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  • Laura

Matters of the heart - Hawthorn

Updated: Mar 23, 2023

It’s coming up on a year since my mother passed away unexpectedly. My dad passed away in 2017 and now my mom is gone, too. I know that death is inevitable and I am lucky to have had both my parents in my life well into my adulthood, but the pain is still there. The child inside longs to be able to call them up and share the latest news from my life. They really were amazing at making me feel loved and were my biggest cheerleaders in life.

Over the past year, I was the personal representative for my mom’s estate. For me, it was a good distraction to be able to focus on more business oriented tasks rather than be swimming in emotion all the time. But the emotions still flooded in from time to time. Who am I kidding, the emotions flooded in quite a bit. But I didn’t stuff them. I knew that they were part of the process and it was better to feel them and go through the journey rather than try to numb them.

It was a different story back when my dad passed away in 2017. The sadness definitely flooded in, but I tried to numb it. I knew it wasn’t healthy, but I was just so damn sad and didn’t want to feel it. Fatefully, the darkness that occurred for me after my dad died directly led me to my current path, where I find myself delving into herbalism.

Hawthorn flowers in May

So here I am today and I have many more tools when feeling overwhelmed by emotions. Specifically when experiencing grief, my go to plant is the Hawthorn tree (Crataegus spp). Hawthorn is part of the same family as the rose and has protective thorns growing on its branches so be careful when you’re harvesting its medicine. I am lucky to live on a property that has a number of Hawthorn trees growing on it and I get to harvest hawthorn medicine in the Spring, gathering leaves and flowers, and in the Winter, gathering the berries.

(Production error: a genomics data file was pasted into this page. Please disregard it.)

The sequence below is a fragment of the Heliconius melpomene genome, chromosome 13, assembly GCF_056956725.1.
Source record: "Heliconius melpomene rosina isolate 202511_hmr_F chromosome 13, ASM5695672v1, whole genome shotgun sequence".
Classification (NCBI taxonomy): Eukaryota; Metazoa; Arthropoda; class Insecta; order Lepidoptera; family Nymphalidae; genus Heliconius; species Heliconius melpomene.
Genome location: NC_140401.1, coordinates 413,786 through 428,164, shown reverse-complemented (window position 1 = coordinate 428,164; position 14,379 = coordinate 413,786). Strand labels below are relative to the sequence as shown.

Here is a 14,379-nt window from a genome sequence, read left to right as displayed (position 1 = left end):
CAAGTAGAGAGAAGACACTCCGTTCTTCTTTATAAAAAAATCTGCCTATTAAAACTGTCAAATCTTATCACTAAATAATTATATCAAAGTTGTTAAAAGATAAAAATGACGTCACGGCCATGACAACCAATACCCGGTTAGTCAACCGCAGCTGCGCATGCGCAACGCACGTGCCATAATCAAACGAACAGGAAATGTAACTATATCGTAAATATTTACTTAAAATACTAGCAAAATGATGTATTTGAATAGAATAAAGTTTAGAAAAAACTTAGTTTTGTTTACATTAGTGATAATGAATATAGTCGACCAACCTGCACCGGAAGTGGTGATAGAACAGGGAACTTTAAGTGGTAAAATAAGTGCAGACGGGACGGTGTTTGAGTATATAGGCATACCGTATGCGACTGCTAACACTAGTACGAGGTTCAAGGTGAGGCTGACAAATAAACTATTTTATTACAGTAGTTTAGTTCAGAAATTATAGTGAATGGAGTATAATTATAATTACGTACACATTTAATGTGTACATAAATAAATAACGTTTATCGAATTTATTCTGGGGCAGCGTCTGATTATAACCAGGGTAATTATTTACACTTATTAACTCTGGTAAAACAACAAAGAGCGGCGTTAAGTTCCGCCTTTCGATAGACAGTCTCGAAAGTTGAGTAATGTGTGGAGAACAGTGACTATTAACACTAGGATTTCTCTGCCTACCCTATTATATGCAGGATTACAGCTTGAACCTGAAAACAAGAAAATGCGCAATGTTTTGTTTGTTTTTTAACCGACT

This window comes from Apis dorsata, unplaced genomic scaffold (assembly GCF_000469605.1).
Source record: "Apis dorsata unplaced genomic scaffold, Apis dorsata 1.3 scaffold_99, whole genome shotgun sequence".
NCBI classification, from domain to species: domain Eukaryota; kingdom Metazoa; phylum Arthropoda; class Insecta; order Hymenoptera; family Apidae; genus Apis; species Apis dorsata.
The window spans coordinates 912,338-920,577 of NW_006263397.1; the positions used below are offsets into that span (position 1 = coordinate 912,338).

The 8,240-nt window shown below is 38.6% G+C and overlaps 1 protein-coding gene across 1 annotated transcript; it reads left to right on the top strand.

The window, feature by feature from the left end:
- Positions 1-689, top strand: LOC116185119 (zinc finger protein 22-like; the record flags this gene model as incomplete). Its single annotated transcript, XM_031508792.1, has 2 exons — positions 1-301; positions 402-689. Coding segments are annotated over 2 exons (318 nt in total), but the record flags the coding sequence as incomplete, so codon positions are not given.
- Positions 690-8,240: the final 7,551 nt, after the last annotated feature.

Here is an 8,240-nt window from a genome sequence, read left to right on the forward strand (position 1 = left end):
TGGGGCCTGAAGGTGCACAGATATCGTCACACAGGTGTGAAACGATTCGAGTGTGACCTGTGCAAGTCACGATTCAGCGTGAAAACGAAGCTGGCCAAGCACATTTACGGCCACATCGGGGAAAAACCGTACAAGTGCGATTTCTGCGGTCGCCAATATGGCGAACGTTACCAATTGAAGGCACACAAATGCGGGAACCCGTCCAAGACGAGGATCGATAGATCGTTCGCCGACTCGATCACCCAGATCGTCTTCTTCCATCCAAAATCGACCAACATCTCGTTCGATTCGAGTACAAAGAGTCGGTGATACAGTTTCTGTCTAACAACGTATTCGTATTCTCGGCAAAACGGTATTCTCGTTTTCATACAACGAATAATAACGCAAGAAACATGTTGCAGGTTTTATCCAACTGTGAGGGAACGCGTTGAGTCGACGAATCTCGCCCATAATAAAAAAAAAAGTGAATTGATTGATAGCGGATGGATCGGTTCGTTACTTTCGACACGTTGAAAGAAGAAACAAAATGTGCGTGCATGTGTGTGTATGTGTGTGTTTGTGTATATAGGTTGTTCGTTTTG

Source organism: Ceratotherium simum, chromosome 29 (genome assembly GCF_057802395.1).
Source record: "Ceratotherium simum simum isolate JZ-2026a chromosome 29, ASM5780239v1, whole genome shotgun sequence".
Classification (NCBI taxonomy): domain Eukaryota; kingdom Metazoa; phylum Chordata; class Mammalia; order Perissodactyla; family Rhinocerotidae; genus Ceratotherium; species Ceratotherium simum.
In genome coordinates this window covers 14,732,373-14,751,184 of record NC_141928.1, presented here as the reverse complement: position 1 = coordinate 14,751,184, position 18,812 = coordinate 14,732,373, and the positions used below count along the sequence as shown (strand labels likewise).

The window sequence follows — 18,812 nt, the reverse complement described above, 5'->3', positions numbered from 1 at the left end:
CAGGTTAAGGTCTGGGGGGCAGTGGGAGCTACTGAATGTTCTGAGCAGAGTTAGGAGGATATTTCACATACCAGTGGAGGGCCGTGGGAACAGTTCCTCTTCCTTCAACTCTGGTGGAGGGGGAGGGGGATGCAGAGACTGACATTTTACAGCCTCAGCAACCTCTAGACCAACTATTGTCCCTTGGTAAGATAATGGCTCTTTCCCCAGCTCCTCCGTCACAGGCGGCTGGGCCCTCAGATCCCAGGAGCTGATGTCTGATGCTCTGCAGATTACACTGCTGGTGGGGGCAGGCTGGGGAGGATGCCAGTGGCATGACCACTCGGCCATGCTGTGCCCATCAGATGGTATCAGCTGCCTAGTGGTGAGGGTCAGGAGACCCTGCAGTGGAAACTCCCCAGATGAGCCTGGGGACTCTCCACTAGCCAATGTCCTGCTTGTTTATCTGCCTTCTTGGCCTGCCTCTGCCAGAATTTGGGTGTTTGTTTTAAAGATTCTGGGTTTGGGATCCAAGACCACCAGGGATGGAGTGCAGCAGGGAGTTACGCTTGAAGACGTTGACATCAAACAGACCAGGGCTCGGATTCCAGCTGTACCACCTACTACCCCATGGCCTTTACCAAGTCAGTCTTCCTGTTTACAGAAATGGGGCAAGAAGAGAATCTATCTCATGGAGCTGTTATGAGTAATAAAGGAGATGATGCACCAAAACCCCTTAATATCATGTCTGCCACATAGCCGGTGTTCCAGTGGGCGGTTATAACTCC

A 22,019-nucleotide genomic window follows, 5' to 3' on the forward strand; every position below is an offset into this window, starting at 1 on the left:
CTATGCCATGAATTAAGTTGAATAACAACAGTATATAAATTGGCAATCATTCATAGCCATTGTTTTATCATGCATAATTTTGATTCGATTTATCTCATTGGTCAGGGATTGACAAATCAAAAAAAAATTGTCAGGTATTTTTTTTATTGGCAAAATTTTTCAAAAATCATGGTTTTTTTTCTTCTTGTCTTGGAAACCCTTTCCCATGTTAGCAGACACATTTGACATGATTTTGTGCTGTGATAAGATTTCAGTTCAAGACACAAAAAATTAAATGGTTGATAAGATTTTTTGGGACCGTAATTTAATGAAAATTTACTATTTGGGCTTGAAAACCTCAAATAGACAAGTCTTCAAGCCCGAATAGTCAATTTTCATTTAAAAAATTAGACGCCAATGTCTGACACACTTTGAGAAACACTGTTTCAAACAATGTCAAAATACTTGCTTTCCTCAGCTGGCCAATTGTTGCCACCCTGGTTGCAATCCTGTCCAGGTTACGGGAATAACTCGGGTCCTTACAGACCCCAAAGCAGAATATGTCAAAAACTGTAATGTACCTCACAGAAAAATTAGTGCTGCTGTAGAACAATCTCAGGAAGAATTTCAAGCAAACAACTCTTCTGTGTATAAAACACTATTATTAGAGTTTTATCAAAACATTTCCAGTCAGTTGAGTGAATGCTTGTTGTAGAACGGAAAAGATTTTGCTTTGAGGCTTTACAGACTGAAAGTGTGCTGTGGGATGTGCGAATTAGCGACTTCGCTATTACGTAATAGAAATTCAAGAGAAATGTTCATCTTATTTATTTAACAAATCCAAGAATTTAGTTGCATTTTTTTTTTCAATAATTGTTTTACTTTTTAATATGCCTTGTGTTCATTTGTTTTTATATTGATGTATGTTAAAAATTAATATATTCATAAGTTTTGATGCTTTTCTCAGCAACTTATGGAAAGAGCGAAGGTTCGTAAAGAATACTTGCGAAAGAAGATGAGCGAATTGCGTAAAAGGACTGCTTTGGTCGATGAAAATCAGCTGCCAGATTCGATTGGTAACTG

I find that I gravitate to using hawthorn in many of my tea blends and also recently made a tincture made of the leaves, flowers and berries from this last year’s harvest.

Hawthorn’s clinical uses all are focused around cardiovascular health, helping relax blood vessels and make the heart pump better. But it’s also known as a heart tonic and helps the spiritual heart as well, for strength and protection.

One of my favorite formulas with Hawthorn comes from my former teacher who also passed away last year, Chris Smaka. Thank you, Chris, for this recipe, which helped support me last year:

Equal parts:

  • Hawthorn (Crataegus spp.)

  • Albizia (Albizia julibrissin)

  • Rose (Rosa spp)

Most of the time, I made myself hawthorn and rose tea in a base of holy basil and then added a dropper of Albizia tincture. On other days, I had hawthorn tincture by itself and took a dropper a few times a day.

Even when not in grief, hawthorn is one of my favorite plants to have in my apothecary. Whenever someone is working on issues with self love, empathy, or compassion, hawthorn can often play a part in healing. And then there's the physical cardiovascular support is has been proven to provide. This is a plant worth knowing.

Ripe Hawthorn berries in December
Hawthorn berries in December


Botanical name: Crataegus spp

Family: Rosaceae

Parts Used: Flowers, leaves, berries

Energetics: Slightly warming, slightly damp (berries)

Clinical actions: Diuretic, astringent

Tissues affected: Cardiac muscles, arteries, nerves

Uses: Cardiotonic, cardioprotective, hypotensive, vital stimulant

Taste: Sweet (berries), sour (berries), astringent


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are You selling this herb at the moment

Replying to

We have this herb in tincture form. If you want some, please contact us directly. Or, if you'd prefer, we have a few bottles posted on our Esty store:

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